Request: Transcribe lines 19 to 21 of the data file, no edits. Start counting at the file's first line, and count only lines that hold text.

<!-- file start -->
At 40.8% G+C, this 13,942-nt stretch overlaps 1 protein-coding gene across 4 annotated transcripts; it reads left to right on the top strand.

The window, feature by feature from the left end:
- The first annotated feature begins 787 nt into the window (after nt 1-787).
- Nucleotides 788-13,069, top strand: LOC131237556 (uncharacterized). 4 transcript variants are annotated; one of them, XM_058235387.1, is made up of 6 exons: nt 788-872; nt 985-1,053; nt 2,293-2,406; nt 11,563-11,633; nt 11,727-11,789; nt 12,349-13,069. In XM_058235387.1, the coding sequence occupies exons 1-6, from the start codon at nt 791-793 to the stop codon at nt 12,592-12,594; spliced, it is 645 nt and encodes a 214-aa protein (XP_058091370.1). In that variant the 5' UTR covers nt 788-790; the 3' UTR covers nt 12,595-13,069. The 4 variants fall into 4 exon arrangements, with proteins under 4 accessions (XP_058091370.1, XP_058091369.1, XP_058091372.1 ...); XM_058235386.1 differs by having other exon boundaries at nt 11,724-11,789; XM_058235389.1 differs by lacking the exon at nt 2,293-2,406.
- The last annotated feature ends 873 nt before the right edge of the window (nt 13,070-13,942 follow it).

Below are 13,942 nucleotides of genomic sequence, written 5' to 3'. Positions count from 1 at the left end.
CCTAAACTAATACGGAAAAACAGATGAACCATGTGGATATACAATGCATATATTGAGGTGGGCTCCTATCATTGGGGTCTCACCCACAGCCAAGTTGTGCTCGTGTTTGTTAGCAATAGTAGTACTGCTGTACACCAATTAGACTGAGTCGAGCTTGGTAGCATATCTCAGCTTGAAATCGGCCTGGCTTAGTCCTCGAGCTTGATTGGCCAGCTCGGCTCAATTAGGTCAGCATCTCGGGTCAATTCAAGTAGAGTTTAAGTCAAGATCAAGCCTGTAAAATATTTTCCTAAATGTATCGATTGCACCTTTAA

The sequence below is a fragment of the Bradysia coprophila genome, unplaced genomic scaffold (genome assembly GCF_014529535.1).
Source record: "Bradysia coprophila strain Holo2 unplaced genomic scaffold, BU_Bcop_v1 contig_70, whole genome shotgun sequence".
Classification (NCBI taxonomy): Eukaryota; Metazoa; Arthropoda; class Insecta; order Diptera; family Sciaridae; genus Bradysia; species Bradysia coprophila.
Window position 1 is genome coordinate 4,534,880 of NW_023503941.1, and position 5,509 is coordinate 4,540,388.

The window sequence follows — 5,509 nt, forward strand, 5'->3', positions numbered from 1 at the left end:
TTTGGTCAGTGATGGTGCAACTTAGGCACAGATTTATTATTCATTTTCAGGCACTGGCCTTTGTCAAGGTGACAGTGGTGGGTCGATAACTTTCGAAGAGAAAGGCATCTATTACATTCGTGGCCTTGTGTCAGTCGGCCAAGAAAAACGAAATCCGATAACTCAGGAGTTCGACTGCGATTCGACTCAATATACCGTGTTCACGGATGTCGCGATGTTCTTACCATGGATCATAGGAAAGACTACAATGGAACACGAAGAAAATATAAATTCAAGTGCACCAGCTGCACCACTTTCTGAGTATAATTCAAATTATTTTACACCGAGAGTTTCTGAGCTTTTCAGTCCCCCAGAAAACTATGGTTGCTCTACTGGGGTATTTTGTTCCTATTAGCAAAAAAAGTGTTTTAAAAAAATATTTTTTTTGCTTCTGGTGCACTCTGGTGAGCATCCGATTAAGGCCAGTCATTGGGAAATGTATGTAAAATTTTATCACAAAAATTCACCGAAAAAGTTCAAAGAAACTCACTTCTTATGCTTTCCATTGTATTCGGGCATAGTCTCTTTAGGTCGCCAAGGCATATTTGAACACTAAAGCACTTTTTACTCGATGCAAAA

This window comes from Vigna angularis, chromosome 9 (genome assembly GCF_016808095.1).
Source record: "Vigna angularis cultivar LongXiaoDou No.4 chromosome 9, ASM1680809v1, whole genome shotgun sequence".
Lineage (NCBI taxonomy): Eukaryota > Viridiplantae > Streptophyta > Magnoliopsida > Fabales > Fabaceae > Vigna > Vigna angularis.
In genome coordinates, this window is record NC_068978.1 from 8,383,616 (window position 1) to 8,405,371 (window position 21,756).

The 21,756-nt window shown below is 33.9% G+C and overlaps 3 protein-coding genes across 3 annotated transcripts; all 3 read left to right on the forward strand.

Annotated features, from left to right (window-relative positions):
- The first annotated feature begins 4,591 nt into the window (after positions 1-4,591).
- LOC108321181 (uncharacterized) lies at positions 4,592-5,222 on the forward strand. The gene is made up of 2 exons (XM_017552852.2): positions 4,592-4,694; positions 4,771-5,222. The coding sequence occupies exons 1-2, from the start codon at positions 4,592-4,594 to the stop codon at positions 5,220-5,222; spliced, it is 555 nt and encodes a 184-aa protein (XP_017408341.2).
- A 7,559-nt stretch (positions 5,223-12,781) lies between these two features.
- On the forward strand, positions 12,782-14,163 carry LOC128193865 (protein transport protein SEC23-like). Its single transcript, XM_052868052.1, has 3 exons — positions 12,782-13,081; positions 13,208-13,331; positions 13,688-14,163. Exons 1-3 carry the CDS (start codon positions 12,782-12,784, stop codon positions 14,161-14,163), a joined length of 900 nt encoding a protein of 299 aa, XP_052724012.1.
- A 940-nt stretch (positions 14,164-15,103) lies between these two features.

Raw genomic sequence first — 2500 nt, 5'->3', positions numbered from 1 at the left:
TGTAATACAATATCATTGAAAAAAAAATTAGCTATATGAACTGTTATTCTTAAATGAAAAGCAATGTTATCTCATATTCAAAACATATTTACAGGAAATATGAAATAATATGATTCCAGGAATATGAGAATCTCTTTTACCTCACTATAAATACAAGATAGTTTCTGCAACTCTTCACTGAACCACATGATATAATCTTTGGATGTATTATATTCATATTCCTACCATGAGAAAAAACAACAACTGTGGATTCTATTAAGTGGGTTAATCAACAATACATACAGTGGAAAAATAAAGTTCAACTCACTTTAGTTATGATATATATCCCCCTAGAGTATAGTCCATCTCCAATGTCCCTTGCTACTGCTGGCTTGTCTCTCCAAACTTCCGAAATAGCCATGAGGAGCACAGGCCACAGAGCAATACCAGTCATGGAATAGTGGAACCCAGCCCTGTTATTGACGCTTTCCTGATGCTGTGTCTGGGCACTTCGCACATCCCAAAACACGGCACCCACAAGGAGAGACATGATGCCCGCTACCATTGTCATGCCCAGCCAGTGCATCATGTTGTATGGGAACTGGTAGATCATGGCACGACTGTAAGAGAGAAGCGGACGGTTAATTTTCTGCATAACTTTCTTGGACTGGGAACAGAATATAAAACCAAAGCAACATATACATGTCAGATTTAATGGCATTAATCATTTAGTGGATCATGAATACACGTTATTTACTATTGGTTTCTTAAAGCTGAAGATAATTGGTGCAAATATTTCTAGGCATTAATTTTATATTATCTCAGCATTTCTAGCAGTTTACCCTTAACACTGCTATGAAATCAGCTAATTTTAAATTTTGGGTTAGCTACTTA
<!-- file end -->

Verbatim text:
Annotated features, from left to right (window-relative positions):
- The first annotated feature begins 4,591 nt into the window (after positions 1-4,591).
- LOC108321181 (uncharacterized) lies at positions 4,592-5,222 on the forward strand. The gene is made up of 2 exons (XM_017552852.2): positions 4,592-4,694; positions 4,771-5,222. The coding sequence occupies exons 1-2, from the start codon at positions 4,592-4,594 to the stop codon at positions 5,220-5,222; spliced, it is 555 nt and encodes a 184-aa protein (XP_017408341.2).